Monday, 13 April 2015

Waratah - another theory...

Another disadvantage to the quadruple expansion engine, apart from vibration and sub-optimal performance, is complexity of the machinery. A mariner at the time made this comment about the pins joining the pistons to connecting rods:

"The vessel has two sets of quadruple expansion engines,
I believe this means there would be four of these pins in each
set of engines. Now, if one of these pins
were to break say the high pressure cylinder
where the steam enters from the
boilers, and where, of course, the greatest
steam is, the connecting rod would immediately
fly over with a crash, and probably
go through the skin lining, and thus cause
an inrush of water before anything could
he done to stop the leak."

The Waratah had two engine rooms housing the steam engines and if this were to have happened, water could have rushed into the one engine room causing a rapid and marked list to that side before action could be taken to secure the gash in the hull. Under such circumstances the Waratah would list dangerously. A heavily loaded Waratah, lower in the water with reduced buoyancy, would not have taken kindly to a deteriorating situation of this nature. One of the pins could have failed under circumstances where Captain Ilbery pushed a very heavy steamer, with fire on board, in an attempt to reach port. 

I have assumed the Waratah must have struck a reef off Cape Hermes to have foundered as quickly as she did. But there are other scenarios such as this would could equally account for the rapid sinking of a steamer. She could also have struck half submerged wreckage, which had potential to cause major damage. Whatever it was, one moment there were running lights and the next, after the smoke cleared, a void where once the great steamer made a gallant attempt to return to Durban.

 

Friday, 10 April 2015

Waratah - final stamp of approval.

"J. H. Gibbon, Lloyd's surveyor at Port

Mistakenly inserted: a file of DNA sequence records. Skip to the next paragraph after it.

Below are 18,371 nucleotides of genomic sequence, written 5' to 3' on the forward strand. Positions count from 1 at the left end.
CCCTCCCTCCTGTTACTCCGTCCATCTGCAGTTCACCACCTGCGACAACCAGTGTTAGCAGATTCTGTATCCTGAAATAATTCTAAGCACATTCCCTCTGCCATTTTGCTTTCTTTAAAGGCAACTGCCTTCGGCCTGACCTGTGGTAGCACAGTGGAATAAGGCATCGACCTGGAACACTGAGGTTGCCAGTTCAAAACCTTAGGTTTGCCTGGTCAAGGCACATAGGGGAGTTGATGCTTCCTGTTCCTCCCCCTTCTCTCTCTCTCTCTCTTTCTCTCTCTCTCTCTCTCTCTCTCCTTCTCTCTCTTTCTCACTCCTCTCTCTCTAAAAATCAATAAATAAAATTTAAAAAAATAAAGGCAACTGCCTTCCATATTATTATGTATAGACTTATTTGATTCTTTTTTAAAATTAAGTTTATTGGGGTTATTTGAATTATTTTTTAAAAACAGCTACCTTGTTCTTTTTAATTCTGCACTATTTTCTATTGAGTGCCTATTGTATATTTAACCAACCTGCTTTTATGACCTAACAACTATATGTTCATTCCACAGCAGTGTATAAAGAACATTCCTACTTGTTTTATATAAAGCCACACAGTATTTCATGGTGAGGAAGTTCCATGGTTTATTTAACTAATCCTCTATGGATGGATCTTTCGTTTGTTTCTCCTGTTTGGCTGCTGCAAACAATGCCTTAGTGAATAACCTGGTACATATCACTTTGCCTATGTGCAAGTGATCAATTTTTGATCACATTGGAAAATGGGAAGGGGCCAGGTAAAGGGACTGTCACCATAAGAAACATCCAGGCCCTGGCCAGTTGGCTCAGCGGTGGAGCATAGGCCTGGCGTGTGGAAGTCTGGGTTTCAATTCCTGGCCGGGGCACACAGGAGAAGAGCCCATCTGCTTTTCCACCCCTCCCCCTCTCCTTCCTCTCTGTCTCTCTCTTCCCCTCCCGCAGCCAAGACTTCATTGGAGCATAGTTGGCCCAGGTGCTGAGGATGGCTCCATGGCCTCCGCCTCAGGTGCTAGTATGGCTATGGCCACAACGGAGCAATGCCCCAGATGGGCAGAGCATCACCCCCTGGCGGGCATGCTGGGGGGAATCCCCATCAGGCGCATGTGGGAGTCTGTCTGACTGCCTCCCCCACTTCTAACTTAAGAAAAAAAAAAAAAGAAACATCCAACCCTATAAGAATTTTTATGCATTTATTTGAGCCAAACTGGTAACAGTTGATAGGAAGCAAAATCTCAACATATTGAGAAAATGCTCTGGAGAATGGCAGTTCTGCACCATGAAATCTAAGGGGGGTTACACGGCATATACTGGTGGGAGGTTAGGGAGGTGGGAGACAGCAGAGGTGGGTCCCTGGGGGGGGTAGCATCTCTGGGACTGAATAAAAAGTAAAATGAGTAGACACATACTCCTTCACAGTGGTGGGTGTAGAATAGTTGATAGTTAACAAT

Adelaide, testified that the ship was placed
in the highest class, and was well finished."

"He had not observed anything unusual
about her, nor was he aware of any defects in her."

"In his view she had not excessive top hamper."

"In fact, she had less in proportion to her beam
than other ships with which he was
acquainted."

When addressing the issue of the Waratah's seaworthiness, it is important not to lose sight of a vital component. The Waratah was insured with Lloyd's and throughout the construction process surveyors assessed progress and quality of the build. When the Waratah departed Adelaide for South Africa she was given a 'stamp of approval' by the surveyor, Mr Gibbon. 

Is there a possibility that Lloyd's were not thorough and used 'rubber stamps' when giving vessels the all clear, before departing port?  

I don't believe this is the case for a number of reasons, not least of which, Lloyd's had a reputation to uphold. It does not make sense that Lloyd's surveyors would approve non-seaworthy  vessels. If anything the insurance company would not place itself at risk for payouts relating to seaworthiness short-comings. For the insurance to be valid and claims in terms of loss at sea, substantiated, Lloyd's would in all probability err on the side of over-caution. Any other approach simply does not hold water.

Anecdotal reports are flooded with the Waratah being top heavy. It is important to note that according to this observer, the Waratah did not have an excessive top hamper and more importantly, her proportions were 'better' than 'other ships'. We often look at the Waratah in isolation without taking into consideration that there were a number of triple deck steamers in service at the time which either matched the proportions of the Waratah or even pushed the envelope further.

The following are examples from 1908 / 1909 (see previous post). None of these vessels 'disappeared without a trace'.

 

 
















                  and the Waratah....

Wednesday, 1 April 2015

Waratah - family and friends subjected to a cruel and protracted hope.


Initially the Fuller was sent out to search for the Waratah, but due to hostile sea conditions had to abandon the search.

The Royal Navy deployed cruisers HMS Pandora and HMS Forte (and later HMS Hermes) to search for the Waratah. The Hermes, near the area of the last sighting of the Waratah, encountered waves so large and strong that she strained her hull and had to be placed in dry dock on her return to port.